In an example shown in Formula 2, the chelate-forming moiety is an aromatic ring having one hydroxyl group and one carboxylic acid group situated at ortho-positions, in which a coordination bond is formed in such a way that stable coordination structure of a 6-membered ring is formed with a metal ion (e.g., an iron ion).
In an example shown in Formula 3, the chelate-forming moiety is an aromatic ring having a carboxylic acid group bonded via an amino group to one hydroxyl group situated at ortho-positions, with which chelation of a metal ion (e.g., an iron ion) by a stable coordination structure to form one 5-membered ring and one 6-membered ring.
In an example shown in Formula 4, the chelate-forming moiety is an aromatic ring having one hydroxyl group, and two functional groups (carboxylic acid groups bonded via amino groups) situated at ortho-positions to either side, making it possible to increase the number of metal ions that can be chelated per single chelate-forming moiety.
A significant feature of the chelate compound by the present invention, besides having the aforedescribed structures, is that at least some of the amino groups take the form of halide salts. Doing so various advantages, such as solubilization in water, are conferred to chelate compounds.
Possible halide salts include, in addition to hydrochloride, salts such as HBr, HI, and HF. In the applications such as oral ingestion or medical use, for example, the salt would be limited to hydrochloride for safety reason.
An outline of the configuration of the chelate compound of the present invention will be illustrated; embodiments of specific chelate compounds in which the present invention is implemented are described below.
The chelate compound shown by Formula 5 has a natural high polymer known as chitosan as the base compound. The chitosan used as the base compound is a commercially available compound (with a molecular weight of 90,000 or less), chitosan with a molecular weight of 54,000, and also chitosan with a molecular weight of 35,000.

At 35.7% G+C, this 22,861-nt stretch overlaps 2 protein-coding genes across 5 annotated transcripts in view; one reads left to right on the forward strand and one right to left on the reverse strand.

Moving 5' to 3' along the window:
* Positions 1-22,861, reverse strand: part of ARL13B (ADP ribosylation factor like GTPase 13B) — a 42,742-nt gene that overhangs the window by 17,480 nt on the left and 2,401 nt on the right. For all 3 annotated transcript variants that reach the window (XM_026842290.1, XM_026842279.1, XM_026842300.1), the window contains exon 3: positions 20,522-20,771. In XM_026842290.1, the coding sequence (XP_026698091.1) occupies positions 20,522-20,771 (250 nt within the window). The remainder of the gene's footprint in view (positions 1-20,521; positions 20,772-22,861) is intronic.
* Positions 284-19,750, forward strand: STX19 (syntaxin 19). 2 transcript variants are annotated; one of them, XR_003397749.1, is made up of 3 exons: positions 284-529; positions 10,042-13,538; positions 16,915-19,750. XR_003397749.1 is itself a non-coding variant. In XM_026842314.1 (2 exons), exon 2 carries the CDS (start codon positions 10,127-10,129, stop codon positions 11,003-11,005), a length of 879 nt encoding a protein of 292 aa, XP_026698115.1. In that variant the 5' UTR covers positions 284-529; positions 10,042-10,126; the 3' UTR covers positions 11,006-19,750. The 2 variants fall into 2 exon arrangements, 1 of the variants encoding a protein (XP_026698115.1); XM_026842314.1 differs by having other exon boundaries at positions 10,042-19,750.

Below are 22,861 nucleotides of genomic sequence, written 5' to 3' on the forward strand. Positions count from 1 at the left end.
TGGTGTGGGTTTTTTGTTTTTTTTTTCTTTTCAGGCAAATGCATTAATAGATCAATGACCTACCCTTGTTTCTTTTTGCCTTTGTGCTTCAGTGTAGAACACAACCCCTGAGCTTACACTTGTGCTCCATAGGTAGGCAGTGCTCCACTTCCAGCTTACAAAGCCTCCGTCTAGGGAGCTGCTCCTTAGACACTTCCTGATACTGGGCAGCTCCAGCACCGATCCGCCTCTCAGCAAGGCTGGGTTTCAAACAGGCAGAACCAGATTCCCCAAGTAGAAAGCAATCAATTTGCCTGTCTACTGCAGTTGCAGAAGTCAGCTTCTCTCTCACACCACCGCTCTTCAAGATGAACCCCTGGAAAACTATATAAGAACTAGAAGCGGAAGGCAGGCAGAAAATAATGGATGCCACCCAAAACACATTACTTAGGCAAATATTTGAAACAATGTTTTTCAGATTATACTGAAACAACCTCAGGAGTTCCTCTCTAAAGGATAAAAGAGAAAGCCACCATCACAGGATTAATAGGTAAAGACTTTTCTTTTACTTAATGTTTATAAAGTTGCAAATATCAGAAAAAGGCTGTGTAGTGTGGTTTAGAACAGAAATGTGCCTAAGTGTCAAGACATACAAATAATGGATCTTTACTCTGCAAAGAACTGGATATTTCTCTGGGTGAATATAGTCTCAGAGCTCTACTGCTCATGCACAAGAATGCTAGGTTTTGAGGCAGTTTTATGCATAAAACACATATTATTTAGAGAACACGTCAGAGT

In the chelate compounds shown by Formula 5, the substituent group on the aromatic ring is a functional group that can form a coordination bond as described previously, and therefore at least one of R1, R2, R3, R4 and R5 in the formula is a hydroxyl group, the others being any selected from a hydrogen atom, a hydroxyl group, a carboxylic group, and an alcohol group.
Examples of specific combinations of substituent groups are as follows. In the combination examples, compound names for identifying the compounds are appended for convenience.
- Example 1: R1═R2═OH, R3═R4═R5═H (chelate compound A-1)
- Example 2: R1═R4═R5═H, R2═R3═OH (chelate compound A-2)
- Example 3: R1═R2═R3═OH, R4═R5═H (chelate compound A-3)
- Example 4: R1═R3═OH, R2═R4═R5═H (chelate compound A-4)
- Example 5: R3═OH, R1═R2═R4═R5═H (chelate compound A-5)
- Example 6: R1═R4═R5═H, R2═COOH, R3═OH (chelate compound A-6)
- Example 7: R1═R4═R5═OH, R2═COOCH3, R3═OH (chelate compound A-7)
- Example 8: R1═OH, R2═OCH3, R3═R4═R5═H (chelate compound A-8)
- Example 9: R1═R4═R5═H, R2═OCH3, R3═OH (chelate compound A-9)
Whereas chitosan is insoluble in water, the chelate compounds indicated by Formula 5 having chitosan as the base compound are water-soluble, and are considered to be useful not only in eliminating dust, but also eliminating pathogens and viruses, when these compounds are added in the filters for vacuum cleaners, air conditioning systems, and air purifiers. Because the chelate compounds of the present invention exhibits an iron removal function, they should act to clean the teeth, when added in the toothpaste.
Further, the water-soluble chitosan indicated by Formula 5 has the characteristic of forming a hydrogel, and was found to exhibit the function to remove phosphoric acid. The medical effects afforded by hydrogels should be due to the metal ion chelating action.